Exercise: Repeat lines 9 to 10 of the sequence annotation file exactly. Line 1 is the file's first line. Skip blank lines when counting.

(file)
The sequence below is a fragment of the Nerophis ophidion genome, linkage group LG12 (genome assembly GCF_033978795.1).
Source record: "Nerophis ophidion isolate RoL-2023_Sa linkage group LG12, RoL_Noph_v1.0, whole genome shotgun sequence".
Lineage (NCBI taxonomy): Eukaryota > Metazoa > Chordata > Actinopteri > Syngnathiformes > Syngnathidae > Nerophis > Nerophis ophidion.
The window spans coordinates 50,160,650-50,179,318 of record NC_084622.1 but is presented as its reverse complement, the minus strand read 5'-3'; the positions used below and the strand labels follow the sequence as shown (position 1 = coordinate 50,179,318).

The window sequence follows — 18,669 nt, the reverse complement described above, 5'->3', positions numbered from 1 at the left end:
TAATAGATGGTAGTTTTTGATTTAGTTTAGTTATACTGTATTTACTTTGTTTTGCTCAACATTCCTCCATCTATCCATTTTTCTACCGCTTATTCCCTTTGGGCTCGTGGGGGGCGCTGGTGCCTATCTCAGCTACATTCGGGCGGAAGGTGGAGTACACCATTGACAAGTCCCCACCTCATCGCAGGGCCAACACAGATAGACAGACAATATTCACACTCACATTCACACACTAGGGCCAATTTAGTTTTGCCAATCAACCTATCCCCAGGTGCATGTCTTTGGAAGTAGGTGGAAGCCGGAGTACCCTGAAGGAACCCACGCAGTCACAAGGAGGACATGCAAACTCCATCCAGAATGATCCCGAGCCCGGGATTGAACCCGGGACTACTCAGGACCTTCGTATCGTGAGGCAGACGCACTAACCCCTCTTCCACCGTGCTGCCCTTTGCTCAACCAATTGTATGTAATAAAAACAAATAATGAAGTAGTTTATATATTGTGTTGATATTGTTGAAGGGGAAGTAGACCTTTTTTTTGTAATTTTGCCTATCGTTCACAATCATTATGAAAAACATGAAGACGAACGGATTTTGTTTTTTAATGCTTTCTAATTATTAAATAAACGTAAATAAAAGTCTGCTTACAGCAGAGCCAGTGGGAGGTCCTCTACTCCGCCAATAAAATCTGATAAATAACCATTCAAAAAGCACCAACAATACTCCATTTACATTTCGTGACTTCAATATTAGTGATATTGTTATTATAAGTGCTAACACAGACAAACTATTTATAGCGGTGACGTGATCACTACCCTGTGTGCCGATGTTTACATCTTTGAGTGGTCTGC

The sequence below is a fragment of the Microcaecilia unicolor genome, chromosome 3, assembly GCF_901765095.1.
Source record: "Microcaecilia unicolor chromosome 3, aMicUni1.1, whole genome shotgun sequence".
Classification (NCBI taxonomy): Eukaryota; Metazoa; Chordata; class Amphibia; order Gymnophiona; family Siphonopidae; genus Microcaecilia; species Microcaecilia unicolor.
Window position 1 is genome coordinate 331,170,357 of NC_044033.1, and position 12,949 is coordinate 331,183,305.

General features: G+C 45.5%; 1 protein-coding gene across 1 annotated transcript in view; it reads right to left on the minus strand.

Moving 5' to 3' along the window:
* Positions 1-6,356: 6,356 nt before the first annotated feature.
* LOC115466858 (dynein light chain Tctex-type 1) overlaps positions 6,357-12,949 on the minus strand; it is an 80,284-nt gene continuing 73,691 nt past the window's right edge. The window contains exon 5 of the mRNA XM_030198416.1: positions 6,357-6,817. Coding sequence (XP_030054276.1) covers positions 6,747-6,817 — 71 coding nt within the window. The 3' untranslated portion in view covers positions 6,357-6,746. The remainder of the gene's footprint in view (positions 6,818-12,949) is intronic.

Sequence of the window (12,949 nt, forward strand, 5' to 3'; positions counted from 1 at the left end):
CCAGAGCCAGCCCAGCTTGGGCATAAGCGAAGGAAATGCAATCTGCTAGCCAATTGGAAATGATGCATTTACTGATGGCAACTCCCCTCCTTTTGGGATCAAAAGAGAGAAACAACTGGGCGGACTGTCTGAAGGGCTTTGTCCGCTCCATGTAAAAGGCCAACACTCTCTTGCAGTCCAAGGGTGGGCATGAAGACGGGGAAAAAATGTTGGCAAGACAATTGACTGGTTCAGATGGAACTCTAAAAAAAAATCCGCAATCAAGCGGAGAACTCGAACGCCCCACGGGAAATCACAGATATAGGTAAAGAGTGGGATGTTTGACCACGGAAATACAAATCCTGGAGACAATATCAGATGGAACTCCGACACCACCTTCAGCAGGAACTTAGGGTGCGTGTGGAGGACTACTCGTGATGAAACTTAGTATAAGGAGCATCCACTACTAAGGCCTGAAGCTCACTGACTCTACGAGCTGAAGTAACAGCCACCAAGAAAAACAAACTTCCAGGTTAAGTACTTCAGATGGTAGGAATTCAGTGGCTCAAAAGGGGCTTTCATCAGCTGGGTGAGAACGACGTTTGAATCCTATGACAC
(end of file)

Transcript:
Classification (NCBI taxonomy): Eukaryota; Metazoa; Chordata; class Amphibia; order Gymnophiona; family Siphonopidae; genus Microcaecilia; species Microcaecilia unicolor.
Window position 1 is genome coordinate 331,170,357 of NC_044033.1, and position 12,949 is coordinate 331,183,305.